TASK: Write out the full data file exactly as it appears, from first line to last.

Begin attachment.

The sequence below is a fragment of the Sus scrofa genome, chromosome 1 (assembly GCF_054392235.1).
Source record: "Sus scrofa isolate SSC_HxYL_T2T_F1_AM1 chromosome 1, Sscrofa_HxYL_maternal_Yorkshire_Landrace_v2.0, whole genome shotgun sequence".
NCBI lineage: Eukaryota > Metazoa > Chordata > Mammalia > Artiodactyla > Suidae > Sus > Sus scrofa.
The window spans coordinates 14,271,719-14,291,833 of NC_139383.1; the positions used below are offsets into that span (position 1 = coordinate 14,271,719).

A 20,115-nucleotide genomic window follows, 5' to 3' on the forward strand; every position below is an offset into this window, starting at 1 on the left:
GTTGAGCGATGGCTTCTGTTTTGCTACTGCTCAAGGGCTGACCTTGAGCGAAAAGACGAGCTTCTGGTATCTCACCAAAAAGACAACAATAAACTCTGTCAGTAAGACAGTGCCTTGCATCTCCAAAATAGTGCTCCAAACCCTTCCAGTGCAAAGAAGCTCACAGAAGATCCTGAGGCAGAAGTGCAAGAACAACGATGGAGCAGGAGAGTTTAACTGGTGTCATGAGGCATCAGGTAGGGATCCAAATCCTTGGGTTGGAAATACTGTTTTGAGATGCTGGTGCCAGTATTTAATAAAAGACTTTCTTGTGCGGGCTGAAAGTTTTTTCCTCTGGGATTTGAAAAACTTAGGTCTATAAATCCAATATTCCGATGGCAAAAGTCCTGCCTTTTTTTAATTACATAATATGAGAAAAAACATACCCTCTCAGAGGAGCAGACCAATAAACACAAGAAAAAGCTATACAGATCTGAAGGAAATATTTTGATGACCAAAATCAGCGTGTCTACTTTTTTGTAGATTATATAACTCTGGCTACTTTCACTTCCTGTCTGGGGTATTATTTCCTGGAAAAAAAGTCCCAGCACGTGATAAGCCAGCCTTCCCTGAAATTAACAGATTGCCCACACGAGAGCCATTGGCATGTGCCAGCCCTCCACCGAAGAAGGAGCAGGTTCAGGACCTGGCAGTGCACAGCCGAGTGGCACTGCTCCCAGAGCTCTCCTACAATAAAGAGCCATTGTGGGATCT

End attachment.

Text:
The sequence below is a fragment of the Sus scrofa genome, chromosome 1 (assembly GCF_054392235.1).
Source record: "Sus scrofa isolate SSC_HxYL_T2T_F1_AM1 chromosome 1, Sscrofa_HxYL_maternal_Yorkshire_Landrace_v2.0, whole genome shotgun sequence".
NCBI lineage: Eukaryota > Metazoa > Chordata > Mammalia > Artiodactyla > Suidae > Sus > Sus scrofa.
The window spans coordinates 14,271,719-14,291,833 of NC_139383.1; the positions used below are offsets into that span (position 1 = coordinate 14,271,719).

A 20,115-nucleotide genomic window follows, 5' to 3' on the forward strand; every position below is an offset into this window, starting at 1 on the left:
GTTGAGCGATGGCTTCTGTTTTGCTACTGCTCAAGGGCTGACCTTGAGCGAAAAGACGAGCTTCTGGTATCTCACCAAAAAGACAACAATAAACTCTGTCAGTAAGACAGTGCCTTGCATCTCCAAAATAGTGCTCCAAACCCTTCCAGTGCAAAGAAGCTCACAGAAGATCCTGAGGCAGAAGTGCAAGAACAACGATGGAGCAGGAGAGTTTAACTGGTGTCATGAGGCATCAGGTAGGGATCCAAATCCTTGGGTTGGAAATACTGTTTTGAGATGCTGGTGCCAGTATTTAATAAAAGACTTTCTTGTGCGGGCTGAAAGTTTTTTCCTCTGGGATTTGAAAAACTTAGGTCTATAAATCCAATATTCCGATGGCAAAAGTCCTGCCTTTTTTTAATTACATAATATGAGAAAAAACATACCCTCTCAGAGGAGCAGACCAATAAACACAAGAAAAAGCTATACAGATCTGAAGGAAATATTTTGATGACCAAAATCAGCGTGTCTACTTTTTTGTAGATTATATAACTCTGGCTACTTTCACTTCCTGTCTGGGGTATTATTTCCTGGAAAAAAAGTCCCAGCACGTGATAAGCCAGCCTTCCCTGAAATTAACAGATTGCCCACACGAGAGCCATTGGCATGTGCCAGCCCTCCACCGAAGAAGGAGCAGGTTCAGGACCTGGCAGTGCACAGCCGAGTGGCACTGCTCCCAGAGCTCTCCTACAATAAAGAGCCATTGTGGGATCT